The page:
Sure. And that is your final product in this case - one of them. (Did Russel like it?)

I think we all know all of this. I'm having trouble figuring out what your point is.

Do you not care to justify your use of the word counterfeit for a negative taken by Ansel Adams and presented as such?

Best regards,

Doug
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  #11  
Old July 31st, 2010, 12:39 AM
Erick Fromm Erick Fromm is offline
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I can't say if the negative is counterfeit. And I realize that that is the wrong word too use. But if I was a collector and that is where I am looking at it from. I would think a print made from one of his negatives would be different from what he may have printed himself. And I feel that only having his negative is not the same as one of his prints. Yes the negative has the tones I am sure. But without an example of the darkroom work it will always be unknown what he would do. And to me that is a large part of photography. It's how you decide to print your final image. It's the dodging and burning in, until you make that decision that it's done. I wonder where the photos are?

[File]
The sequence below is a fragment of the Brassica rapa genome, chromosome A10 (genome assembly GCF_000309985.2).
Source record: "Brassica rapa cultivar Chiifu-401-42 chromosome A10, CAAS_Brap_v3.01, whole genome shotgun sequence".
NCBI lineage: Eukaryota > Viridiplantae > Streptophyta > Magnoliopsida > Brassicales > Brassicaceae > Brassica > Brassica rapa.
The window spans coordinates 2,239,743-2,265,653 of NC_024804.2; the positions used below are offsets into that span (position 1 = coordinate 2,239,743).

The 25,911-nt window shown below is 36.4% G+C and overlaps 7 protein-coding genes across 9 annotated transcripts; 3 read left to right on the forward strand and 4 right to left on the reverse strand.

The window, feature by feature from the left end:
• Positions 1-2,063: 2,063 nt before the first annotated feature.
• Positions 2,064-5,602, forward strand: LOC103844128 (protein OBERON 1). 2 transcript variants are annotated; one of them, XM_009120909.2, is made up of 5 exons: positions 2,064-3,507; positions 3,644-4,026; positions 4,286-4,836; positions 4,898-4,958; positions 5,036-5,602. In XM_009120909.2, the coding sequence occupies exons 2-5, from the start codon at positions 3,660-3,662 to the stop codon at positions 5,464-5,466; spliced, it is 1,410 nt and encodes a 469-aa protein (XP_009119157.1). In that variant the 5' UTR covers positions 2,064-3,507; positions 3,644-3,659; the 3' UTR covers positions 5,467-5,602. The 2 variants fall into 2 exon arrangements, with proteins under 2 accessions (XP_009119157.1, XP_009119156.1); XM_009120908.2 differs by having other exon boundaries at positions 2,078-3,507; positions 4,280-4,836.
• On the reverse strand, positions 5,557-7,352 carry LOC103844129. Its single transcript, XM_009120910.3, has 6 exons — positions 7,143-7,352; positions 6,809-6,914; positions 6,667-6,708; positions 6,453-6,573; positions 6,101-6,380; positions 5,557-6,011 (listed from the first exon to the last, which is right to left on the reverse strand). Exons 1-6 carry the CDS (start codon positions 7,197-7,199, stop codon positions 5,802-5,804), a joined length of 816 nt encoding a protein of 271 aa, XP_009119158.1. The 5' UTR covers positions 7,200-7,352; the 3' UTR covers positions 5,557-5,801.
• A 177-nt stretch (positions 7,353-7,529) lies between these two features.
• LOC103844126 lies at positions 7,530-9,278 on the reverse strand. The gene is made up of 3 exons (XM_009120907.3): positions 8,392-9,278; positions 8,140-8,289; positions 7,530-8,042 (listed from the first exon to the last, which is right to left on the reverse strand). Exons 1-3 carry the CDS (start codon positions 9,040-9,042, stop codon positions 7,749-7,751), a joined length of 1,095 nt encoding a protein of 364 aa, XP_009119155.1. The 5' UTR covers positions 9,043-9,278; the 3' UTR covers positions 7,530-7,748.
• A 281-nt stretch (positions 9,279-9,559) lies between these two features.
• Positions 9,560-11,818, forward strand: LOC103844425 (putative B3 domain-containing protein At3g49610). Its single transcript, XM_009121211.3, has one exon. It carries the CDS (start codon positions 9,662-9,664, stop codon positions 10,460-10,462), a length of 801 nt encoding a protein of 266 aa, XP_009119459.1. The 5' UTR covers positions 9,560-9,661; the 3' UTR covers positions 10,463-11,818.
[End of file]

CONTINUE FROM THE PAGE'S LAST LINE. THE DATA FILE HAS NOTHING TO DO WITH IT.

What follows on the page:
Oh ya Russel liked that photo I did of him. He was my best friend in High School. He died two years ago in a car accident. Suddenly the random photos I have of him meant something more...
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Old July 31st, 2010, 04:58 AM
Mike Bailey Mike Bailey is offline
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Mike Johnston, The Online Photographer, vacationing in California this past week, seems to have a probably answer:

http://theonlinephotographer.typepad...ncle-earl.html
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  #13  
Old July 31st, 2010, 10:46 AM
Doug Kerr Doug Kerr is online now
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Hi, Erick,

Quote:
Originally Posted by Erick Fromm View Post
I would think a print made from one of his negatives would be different from what he may have printed himself. And I feel that only having his negative is not the same as one of his prints.
Quite so.

Best regards,

Doug
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  #14  
Old July 31st, 2010, 10:51 AM
Doug Kerr Doug Kerr is online now
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Hi, Mike,
Quote:
Originally Posted by Mike Bailey View Post
Mike Johnston, The Online Photographer, vacationing in California this past week, seems to have a probably answer:

http://theonlinephotographer.typepad...ncle-earl.html
Which leads us to this, by the Ansel Adams Gallery:

http://theanseladamsgallery.blogspot...0-article.html

Best regards,

Doug